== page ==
The largest performers in terms of market capitalization, volume and overall growth are Canadian firms such as Canopy Growth, Aphria, Aurora, Cronos, and Tilray, all of which are in cultivation and retail.
Canadian marijuana firms have a strong competitive advantage because of the significant investment they are making in US-based marijuana companies, and the ease with which they are able to use the international banking system to transfer funds into banks residing in different US states where marijuana programs exist.
In Florida, for example, several of the vertically integrated marijuana companies are Canadian-owned or have substantial Canadian investment: Trulieve (currently the largest, with 22 dispensary locations) has merged with Toronto-based Schyan Exploration; Liberty Health Sciences is a division of Aphria; and GrowHealthy, which is a division of iAnthus Capital Holdings, a New York-based corporation that has been aggressively seeking and cultivating Canadian investment.
This unique banking advantage enables these Canadian-owned firms based in the US to transact with non-marijuana companies in the US and also purchase and ship non-cannabis supplies from Canada, such as packaging, so it allows these companies to be much more agile than their purely American counterparts.
Not all the top performers are necessarily Canadian or cultivators, though. A number are traditional suppliers to the agriculture industry (AgTech), such as Scott's Miracle-Gro, which is a large manufacturer of fertilizer products and has made a number of investments in companies connected with the marijuana industry, including hydroponics firms like Sunlight Supply.
Accessories and consumption device companies, such as PAX Labs -- often referred to as the Apple of vaporizer companies -- and its spinoff, JUUL Labs, are also experiencing significant growth. JUUL itself is valuated at about $15 billion due to its participation in the nicotine vaping industry and with its disposable pod system similar to that of the PAX Era, which was designed originally for cannabis oils and concentrates. The Bluetooth-connected Era itself is becoming increasingly popular as a user-friendly vaping device and the pods are licensed to a number of dispensary companies in legal states, such as Florida's Aphria.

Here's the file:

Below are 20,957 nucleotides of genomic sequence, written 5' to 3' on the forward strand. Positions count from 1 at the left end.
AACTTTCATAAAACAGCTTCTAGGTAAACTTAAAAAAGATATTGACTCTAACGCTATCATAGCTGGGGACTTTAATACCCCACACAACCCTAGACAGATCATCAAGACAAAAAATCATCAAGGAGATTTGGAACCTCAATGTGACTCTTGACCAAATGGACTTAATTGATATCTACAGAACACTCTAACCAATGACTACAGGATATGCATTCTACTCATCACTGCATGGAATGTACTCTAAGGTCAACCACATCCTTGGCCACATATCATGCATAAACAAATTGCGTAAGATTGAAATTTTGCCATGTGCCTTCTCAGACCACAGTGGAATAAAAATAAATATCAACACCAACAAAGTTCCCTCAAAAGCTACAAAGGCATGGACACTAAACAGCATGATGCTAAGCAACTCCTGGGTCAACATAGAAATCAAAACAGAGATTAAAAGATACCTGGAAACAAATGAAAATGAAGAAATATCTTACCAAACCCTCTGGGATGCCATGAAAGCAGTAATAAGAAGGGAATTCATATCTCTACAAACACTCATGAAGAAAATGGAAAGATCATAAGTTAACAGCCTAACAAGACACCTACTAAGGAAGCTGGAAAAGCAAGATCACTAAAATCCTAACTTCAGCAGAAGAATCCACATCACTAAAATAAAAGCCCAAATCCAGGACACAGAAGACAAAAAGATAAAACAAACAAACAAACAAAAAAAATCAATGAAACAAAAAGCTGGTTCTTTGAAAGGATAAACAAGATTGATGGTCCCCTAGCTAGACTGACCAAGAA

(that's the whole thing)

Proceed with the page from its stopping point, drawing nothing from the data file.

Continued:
Additionally, many companies are considered key support players in the overall space, such as Kush Bottles, and its competitor Acology, which manufacture packaging used in marijuana products.
There has been ongoing speculation that the alcoholic and soft drink beverage industry may be looking to jump into marijuana-related products at some point, although most of this is related to using CBD as an additive to beer and soft drinks. While some companies like Coca Cola are closely watching the space, others such as Constellation Brands, which is the parent company of Corona beer, Robert Mondavi and Svedka Vodka, recently invested $4 billion in Canopy Growth in Canada.
The tobacco industry as a whole has not made any large moves as of yet, but UK-based Imperial Brands, which owns the Winston and Kool cigarette brands, recently announced that it had joined with seed investment firm Casa Verde (backed by rap musician Snoop Dogg) to invest in British medical marijuana research firm Oxford Cannabinoid Technologies, to the tune of $10 million.
Traditional pharmaceutical players should also not be ruled out, though they so far have avoided direct participation in the industry ecosystem due to marijuana's federal legal status. Many are waiting in the wings to see when they can jump in as cultivators and manufacturers of medical marijuana (and presumably recreational) products.
Johnson and Johnson may not be actively investing in marijuana, but it has recently allowed two Canadian marijuana firms, Avicanna and Vapium Medical, access to its Canadian JLABS Innovation network, in order to pick the minds of its top researchers -- which could lead to possible investment in the future.